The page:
“I’m planning on making a career out of religion.”
Apparently, you shouldn’t say that to a rabbi. Even one with a good sense of humour. What resulted was about 30 minutes of an explanation of the dangers of approaching Judaism from a “without” perspective – that is to say, from outside a Jewish environment. Don’t get me wrong, I agree wholeheartedly, but the conversation left me feeling numb and feeling as if I’d been punched in the stomach.
So, what is the real question here? Rabbis make a career out of religion, don’t they? Religious teachers, female and male, equally do so too, no? They get paid for teaching religious ideas and running a community? The question is in fact about the impact of different environments and analytic approaches to Judaism. “Is studying Judaism from an inside perspective the only way? Is it wrong to study Judaism from an academic perspective?” For me, the answer is a clear “no.” Let me tell you why.
My training in critical analysis did not come from my Orthodox school; not in any way whatsoever. Unfortunately, the opposite. I was encouraged to accept “because this is what g-d says” by some teachers and the others had no idea what they were talking about and promptly changed the subject. The only place I found analysis, debate and answers to questions was at university. With non-Jewish teachers. Ironically, they were often very anti-religion despite their clear lack of understanding thereof. However, the debate still lacked that final satisfaction required for a young Orthodox Jew’s inquisitiveness. That dissatisfaction rested in the lack of a Jewish approach to the answer.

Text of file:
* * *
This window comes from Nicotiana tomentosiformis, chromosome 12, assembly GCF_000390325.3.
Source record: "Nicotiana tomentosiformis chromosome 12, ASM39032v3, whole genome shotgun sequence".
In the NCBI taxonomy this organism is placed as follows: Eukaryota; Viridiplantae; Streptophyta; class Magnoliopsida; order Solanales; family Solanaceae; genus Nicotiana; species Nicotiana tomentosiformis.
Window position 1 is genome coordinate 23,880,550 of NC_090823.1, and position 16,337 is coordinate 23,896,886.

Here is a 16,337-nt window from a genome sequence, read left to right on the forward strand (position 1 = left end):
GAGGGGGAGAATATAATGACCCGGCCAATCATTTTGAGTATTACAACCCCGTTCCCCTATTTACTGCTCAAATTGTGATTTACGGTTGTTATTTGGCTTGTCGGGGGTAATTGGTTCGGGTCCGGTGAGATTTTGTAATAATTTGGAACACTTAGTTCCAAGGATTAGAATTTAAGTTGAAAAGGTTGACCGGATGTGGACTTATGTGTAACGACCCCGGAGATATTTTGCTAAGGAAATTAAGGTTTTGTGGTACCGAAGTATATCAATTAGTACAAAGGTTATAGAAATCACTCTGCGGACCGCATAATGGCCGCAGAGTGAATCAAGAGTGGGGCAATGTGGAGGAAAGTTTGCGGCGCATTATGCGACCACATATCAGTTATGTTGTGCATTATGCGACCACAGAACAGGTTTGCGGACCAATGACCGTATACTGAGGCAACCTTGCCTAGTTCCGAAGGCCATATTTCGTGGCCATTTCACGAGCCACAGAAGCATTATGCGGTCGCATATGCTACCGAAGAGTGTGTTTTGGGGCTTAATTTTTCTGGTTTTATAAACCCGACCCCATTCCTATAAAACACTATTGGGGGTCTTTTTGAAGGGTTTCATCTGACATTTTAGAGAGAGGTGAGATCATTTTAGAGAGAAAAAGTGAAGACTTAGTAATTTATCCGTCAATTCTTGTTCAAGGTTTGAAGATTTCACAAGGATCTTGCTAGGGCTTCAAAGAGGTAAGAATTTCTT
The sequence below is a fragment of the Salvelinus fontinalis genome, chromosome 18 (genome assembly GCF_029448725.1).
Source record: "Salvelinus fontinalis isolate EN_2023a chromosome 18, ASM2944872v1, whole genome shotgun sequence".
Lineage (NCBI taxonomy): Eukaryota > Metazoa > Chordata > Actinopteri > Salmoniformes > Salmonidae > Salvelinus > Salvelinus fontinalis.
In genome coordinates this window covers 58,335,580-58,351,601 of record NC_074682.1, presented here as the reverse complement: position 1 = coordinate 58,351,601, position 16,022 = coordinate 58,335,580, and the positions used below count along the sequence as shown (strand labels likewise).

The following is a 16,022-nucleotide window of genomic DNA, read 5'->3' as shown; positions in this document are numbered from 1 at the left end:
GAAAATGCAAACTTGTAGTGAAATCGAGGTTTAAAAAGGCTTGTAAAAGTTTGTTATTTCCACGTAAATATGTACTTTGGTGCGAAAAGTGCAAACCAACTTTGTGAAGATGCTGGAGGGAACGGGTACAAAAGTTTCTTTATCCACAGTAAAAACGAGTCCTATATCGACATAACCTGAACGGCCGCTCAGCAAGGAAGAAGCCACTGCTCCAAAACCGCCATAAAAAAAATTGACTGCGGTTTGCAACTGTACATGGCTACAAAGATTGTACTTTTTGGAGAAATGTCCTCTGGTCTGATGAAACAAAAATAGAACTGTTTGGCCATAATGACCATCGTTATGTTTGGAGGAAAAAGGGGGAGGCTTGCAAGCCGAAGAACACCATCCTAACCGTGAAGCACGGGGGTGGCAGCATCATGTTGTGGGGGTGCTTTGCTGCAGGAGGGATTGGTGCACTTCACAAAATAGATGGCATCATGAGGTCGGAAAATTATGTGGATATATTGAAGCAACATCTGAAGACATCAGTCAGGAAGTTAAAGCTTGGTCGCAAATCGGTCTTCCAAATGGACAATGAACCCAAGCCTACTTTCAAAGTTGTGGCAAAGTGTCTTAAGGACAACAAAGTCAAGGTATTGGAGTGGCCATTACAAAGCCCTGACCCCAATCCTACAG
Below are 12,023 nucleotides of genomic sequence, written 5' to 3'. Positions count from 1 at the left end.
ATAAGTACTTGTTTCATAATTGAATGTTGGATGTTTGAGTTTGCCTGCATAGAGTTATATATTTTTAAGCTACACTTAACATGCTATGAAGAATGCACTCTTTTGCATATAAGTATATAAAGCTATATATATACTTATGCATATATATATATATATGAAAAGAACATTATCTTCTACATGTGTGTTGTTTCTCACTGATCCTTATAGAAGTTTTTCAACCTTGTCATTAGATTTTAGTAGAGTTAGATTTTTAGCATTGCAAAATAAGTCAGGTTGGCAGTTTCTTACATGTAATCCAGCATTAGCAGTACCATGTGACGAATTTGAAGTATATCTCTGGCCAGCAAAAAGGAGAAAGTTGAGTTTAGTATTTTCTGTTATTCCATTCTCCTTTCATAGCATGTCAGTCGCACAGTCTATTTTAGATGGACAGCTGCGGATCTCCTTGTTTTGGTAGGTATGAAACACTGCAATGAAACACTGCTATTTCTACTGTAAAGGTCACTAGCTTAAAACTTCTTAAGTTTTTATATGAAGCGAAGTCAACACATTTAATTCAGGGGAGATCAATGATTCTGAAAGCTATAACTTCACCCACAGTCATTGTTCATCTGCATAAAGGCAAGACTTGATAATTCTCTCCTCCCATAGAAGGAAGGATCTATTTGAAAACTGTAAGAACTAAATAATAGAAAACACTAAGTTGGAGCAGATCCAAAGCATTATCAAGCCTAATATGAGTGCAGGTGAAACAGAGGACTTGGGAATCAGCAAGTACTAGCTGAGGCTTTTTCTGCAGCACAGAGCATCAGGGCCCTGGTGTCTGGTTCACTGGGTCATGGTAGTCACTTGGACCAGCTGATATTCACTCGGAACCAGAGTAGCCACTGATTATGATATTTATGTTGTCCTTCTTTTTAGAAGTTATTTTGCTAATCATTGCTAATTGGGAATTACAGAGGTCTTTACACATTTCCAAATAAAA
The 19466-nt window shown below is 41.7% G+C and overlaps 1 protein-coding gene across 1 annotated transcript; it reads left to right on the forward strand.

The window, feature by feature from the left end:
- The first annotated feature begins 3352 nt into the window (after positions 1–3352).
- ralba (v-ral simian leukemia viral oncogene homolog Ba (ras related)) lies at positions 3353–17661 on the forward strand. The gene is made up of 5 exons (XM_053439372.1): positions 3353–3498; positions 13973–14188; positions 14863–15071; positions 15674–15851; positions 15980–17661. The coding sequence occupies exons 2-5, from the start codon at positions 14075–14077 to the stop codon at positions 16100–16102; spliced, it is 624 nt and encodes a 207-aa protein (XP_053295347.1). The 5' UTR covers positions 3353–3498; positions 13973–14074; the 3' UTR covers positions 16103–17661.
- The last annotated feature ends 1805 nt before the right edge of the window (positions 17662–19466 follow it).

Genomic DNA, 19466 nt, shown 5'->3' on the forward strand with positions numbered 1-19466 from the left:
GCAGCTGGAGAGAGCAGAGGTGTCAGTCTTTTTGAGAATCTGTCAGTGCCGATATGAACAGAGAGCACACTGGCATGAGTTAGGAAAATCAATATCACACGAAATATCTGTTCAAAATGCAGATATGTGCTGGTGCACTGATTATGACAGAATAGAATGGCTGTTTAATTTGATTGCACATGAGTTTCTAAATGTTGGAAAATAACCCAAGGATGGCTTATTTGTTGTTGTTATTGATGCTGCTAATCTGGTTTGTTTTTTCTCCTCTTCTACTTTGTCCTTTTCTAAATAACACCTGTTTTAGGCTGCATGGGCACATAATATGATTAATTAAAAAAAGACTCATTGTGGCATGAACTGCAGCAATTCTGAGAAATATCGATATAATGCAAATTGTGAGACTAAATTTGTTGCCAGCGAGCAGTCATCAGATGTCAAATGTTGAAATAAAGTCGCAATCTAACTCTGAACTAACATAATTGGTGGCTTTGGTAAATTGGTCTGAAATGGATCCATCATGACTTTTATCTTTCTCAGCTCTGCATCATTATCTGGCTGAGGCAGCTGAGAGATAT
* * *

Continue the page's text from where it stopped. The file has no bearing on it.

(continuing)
Approaching Judaism from an academic standpoint needs to be done with extreme caution. There is no doubt about that. Why? Because a lifestyle is not just a set of intellectual beliefs. It’s a “package” as a friend said the other day, of understanding and doing: intellectualism and feeling. One needs to feel their choice of life. Academic analysis of life doesn’t (for many at least) bring a sense of enjoyment and a higher sense of emotional connection.
That said however, in a world where many, if not most, are not going to accept a “because this is the way it is”, we need to find another approach. We need to bring critical analysis into religious topics of discussion concerning hashkafah (life philosophy). We need to be unafraid of questioning the given answers and beliefs. For me, I strongly believe that “if this is the true life and the g-d given religion, then the answers are there.” Why be afraid of questions? If this is divine truth, then the answers are there and need only be found.
It is crucial that we understand that this is not a non-Jewish approach. One only needs to study the Spanish medieval Jewish philosophers and one finds masses of books debating theology, morality and science: all of which read as secular analyses. They combined secularly-originated critical thinking with Jewish thought which led to some of the most excellent books ever written – The Guide for the Perplexed for one. That, most famously, received extreme criticism for its open-minded outlook and academic, philosophic examination of Judaism. We now embrace it as one of our literary canonical works. Maimonides took his contemporary standards of critical analysis and he remained a hallmark of an Orthodox Jew. We need to be unafraid to approach questions and if viewing Judaism from an outside perspective is the way to do so, then we need to reach out and bring academic analysis into our lives.